A very well-designed and practical carrier at an unrivalled price point. It’s not quite as fully featured as some, doesn’t include a raincover and its child harness could be less fiddly, but this is a great product that can be easily adapted to the wearer. Its lightweight design also makes it a good choice for more strenuous outings.
Lightweight compared to competition
Good, clean looks
Rain cover sold separately
Harness fiddly when fitting to child
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Kelty Journey Perfectfit Signature: first impressions
Kelty’s Journey Perfectfit Signature is a plush looking child carrier that both costs less and weighs less than some of the direct competition. It’s also very comfortable to wear and boasts ample storage capacity, making it a great option for hilly walks. However, given that the hills can be pretty wet, you’ll want to invest in the compatible rain cover.
‘Perfectfit’ refers to a suspension system that’s designed to quickly adjust between both parents. This means you don’t have be a Frodo, faithfully carrying your precious even when the load becomes a bit much.
List price: $320 (US) / £250 (UK)
Weight: 3kg / 6.6 lbs
Age range: 6 months and up
Weight limit: 22kg / 48.5lbs (child, gear and pack)
Materials: 75D Poly x 140D Nylon Blend / Aluminum Frame
Accessories included: Sunshade
Colors: Moss Green / Insignia Blue / Dark Shadow
No, you can easily change the height of the shoulder straps, while the hip belt and chest straps are also easy to adjust on the fly, so the Samwise Gamgee in your life can help out a little too.
However, this isn’t a case of one carrier to rule them all. In fact, the Perfectfit Signature is one of three carriers available from Kelty and sits in the middle of the range. Slightly cheaper is the standard Perfectfit, which has only 17 liters of storage, less pockets and no integrated sunshade. The more expensive Perfectfit Elite has more storage options and is hydration bladder compatible.
An aluminium frame – or ‘roll cage’ as Kelty call it – provides the stability, with a kickstand that clicks back into place while you carry. This, alongside a 5-point safety harness, makes it feel very safe and secure. There are four large grab handles on both the top and the sides of the carrier for lifting pack and child into place and setting them back down.
The padded seat and harness are more complicated than most, with two buckles that attach to the child’s shoulder straps from a central point. The padding splays out at the bottom, guiding the child’s legs towards the two adjustable foot stirrups. As usual, you can remove the drool pad and give it a wash once you think it’s suffered too many raspberries.
Storage wise, there’s a whopping 26 liters to play with, as much as a decent daypack. Most of this is contained in the two large main compartments, found on the back of the pack. The top compartment has internal mesh pockets with a little stretch for keeping items you might want to keep separate. Other than this, there’s just the two zippered hip belt pockets.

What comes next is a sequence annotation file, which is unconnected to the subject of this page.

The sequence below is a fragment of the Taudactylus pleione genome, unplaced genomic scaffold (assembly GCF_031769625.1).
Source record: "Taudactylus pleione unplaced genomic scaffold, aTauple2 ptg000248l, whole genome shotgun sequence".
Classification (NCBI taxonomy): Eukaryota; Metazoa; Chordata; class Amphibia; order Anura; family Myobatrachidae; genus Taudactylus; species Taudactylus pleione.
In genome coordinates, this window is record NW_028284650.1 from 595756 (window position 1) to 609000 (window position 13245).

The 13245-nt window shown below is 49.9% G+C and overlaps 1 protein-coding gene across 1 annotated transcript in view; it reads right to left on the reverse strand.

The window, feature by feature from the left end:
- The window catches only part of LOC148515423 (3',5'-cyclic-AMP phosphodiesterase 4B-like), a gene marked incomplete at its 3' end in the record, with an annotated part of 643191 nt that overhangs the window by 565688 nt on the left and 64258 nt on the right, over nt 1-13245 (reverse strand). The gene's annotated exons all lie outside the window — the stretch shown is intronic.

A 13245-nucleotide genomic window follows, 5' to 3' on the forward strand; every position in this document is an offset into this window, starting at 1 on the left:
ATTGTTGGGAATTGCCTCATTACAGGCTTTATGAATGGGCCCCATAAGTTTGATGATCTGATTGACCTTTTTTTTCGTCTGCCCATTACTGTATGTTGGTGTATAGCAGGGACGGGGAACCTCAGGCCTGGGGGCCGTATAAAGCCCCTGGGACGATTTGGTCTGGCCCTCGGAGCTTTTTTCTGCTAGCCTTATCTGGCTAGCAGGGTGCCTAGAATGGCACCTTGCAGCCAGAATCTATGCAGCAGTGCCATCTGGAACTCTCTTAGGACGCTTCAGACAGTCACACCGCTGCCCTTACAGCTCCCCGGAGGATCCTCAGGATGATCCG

For summery jaunts, there’s an integrated sunshade for keeping those harmful UV rays off your precious cargo. It’s ingeniously tucked away down the back of the pack in its own zippered pocket and springs into life when pulled out. All you have to do is clip its sides on to the pack and voila!
On the trails
I found the Signature very comfortable to wear thanks to its combination of low weight and its wonderfully padded backsystem. It feels nice and secure with baby on board, though I did notice her movements more than with some of the heavier child carriers available.
There’s ample storage capacity for a day out with the little one, though only the two zippered hip belt pockets can be accessed on the move. The kickstand kept everything stable whenever I loaded my daughter into the carrier. However, it’s not as easy to reach as some when it comes to pulling it back into place.
I found that loading my daughter into the Signature was more of a faff than on just about any carrier I’ve tested. As mentioned, the 5-point harness seems overly complicated to me, with sections that come up from under her, two arm sections around her sides and the two shoulder straps. It’s secured into place by clipping straps from the central section into the shoulder straps, however I had to fish these straps out from under her, often unsure if the straps were the right way around or not. Tightening the two arm sections could also be a bit fiddly once she was in. Unlike with a lot of similar models, there’s no option for side entry for older children either.
Its design is also a little top-heavy. When I was hoisting my daughter up, it felt slightly less balanced than a lot of the competition. Not to the degree that it was dangerous, but enough to be noticeable.
The integrated sunshade is very smart and is deployed in the same way as on the Osprey Poco Plus, unzipping and clipping into place in less than ten seconds. Not only does it work as a sun block but the fabric also fends off showers. However, it won’t keep the little one dry in a full-on deluge.
Alex is a freelance adventure writer and mountain leader with an insatiable passion for the mountains. A Cumbrian born and bred, his native English Lake District has a special place in his heart, though he is at least equally happy in North Wales, the Scottish Highlands or the European Alps. Through his hiking, mountaineering, climbing and trail running adventures, Alex aims to inspire others to get outdoors. He is currently President of the London Mountaineering Club, training to become a winter mountain leader, looking to finally finish bagging all the Wainwright fells of the Lake District and hoping to scale more Alpine 4000ers when circumstances allow. Find out more at www.alexfoxfield.com